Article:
In the late 80s, Lumumba moved to Jackson, Mississippi. He was integral in combating racism in Jackson’s public schools and curbing gang violence. He was elected to the City Council in 2009 and as Mayor in 2013, which his where he served until his death in 2014.
“When it comes to the discussion of oppression in America, we've been experiencing the worst of it for a long time. What's exciting to me is the prospect of going from worst to first in a forward-moving transformation which is going to take groups of dispossessed black folks here and others and make us controllers of our own destiny.”
In the face of daunting odds, Chokwe Lumumba's resilience and empathy provides a template for criminal justice advocates today.
Cora Mae Brown
At eight-years-old, Cora Mae Brown moved from Alabama to Detroit and grew to lead political movements for equity and criminal justice reform. In 1952, Brown became the first woman, and first black woman, to be elected to a state Senate, serving in Michigan.
A lifelong social justice advocate, Brown experienced racial discrimination as an elementary school student in Detroit. In 1931, she graduated from Cass Tech High School and then attended Fisk University in Nashville. There as a college student, when a young black man accused of rape in Tennessee was lynched in 1933, Brown became very involved in a demonstration and political movements on campus. Later in 1956, the Detroit Free Press noted that Brown’s involvement in that demonstration launched her life’s work against injustice and inhumanity.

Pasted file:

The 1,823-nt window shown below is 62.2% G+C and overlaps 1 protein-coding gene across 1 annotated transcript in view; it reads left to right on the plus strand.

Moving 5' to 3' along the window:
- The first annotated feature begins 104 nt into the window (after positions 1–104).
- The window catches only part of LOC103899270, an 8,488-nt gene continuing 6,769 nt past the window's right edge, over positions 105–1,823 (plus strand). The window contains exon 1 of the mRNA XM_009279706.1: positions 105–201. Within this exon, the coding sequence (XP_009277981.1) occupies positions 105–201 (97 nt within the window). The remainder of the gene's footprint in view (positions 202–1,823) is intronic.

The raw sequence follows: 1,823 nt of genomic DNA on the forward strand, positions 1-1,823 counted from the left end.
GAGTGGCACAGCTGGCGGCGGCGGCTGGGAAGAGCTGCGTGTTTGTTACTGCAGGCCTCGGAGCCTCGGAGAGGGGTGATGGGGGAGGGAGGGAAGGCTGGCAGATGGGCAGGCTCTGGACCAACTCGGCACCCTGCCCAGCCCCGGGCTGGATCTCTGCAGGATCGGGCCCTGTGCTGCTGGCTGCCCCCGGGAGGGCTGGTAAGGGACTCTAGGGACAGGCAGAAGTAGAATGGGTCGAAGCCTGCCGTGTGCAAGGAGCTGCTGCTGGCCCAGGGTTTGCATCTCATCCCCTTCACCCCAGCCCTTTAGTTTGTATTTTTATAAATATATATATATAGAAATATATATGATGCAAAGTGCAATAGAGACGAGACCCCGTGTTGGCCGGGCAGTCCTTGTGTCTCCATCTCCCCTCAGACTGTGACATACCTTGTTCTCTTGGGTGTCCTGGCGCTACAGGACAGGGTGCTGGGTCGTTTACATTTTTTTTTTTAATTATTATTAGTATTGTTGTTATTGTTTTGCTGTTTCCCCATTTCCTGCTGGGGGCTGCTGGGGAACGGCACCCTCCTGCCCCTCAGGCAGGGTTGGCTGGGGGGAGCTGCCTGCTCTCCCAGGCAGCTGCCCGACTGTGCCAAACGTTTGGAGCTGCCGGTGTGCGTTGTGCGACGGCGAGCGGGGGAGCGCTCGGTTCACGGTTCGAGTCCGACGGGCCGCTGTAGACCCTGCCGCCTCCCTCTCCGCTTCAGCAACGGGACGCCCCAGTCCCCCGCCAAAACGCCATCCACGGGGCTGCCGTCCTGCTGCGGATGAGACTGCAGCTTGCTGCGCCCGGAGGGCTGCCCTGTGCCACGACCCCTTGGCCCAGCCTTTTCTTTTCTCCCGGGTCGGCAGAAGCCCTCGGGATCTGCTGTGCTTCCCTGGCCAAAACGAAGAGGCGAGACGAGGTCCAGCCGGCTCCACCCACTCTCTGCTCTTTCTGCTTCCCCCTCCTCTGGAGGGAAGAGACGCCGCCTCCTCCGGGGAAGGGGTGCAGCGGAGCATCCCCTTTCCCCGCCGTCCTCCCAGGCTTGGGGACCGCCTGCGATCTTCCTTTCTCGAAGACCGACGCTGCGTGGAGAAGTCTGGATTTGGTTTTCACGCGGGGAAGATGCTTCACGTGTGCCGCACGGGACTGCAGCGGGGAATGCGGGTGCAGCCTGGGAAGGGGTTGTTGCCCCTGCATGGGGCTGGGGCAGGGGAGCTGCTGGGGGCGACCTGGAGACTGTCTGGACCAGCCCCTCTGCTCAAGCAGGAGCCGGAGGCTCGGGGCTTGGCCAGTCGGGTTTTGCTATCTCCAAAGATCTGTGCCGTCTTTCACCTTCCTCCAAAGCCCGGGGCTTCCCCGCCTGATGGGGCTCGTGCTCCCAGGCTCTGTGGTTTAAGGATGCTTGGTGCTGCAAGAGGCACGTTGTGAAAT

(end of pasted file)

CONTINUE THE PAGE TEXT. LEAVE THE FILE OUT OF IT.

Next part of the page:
After graduating from Fisk University with a degree in social work, Brown returned to Detroit as a social worker, including with the Women’s Division of the Police Department. Later she became a policewoman for the Detroit Police Department from 1941 to 1946.
Preparing legal cases at work inspired Brown to study law. And in 1948, Brown earned a law degree from Wayne State University, then explored running for public office. Four years later, Brown became the first black woman elected to the Michigan Senate. Throughout her two terms, Brown was a pioneer in civil rights. She supported legislation for fair housing and equal employment.
When she ran for Congress and lost in 1956, Brown was appointed Special Associate General Counsel of the U.S. Post Office one year later. Thereafter, she served as executive director of the President’s Committee on Government Contracts, which was formed to ensure that private firms contracting with the government complied with fair employment practices.
A social worker, lawyer and politician, Cora Mae Brown was diligent, battling injustice in each community she served.
In response to her election in 1952, Brown told the Detroit News: “These women voters have awakened and they expect their views to be properly represented. Women have always been able to bring sound and humane reasoning into everyday life. I believe they are the hope of the country.”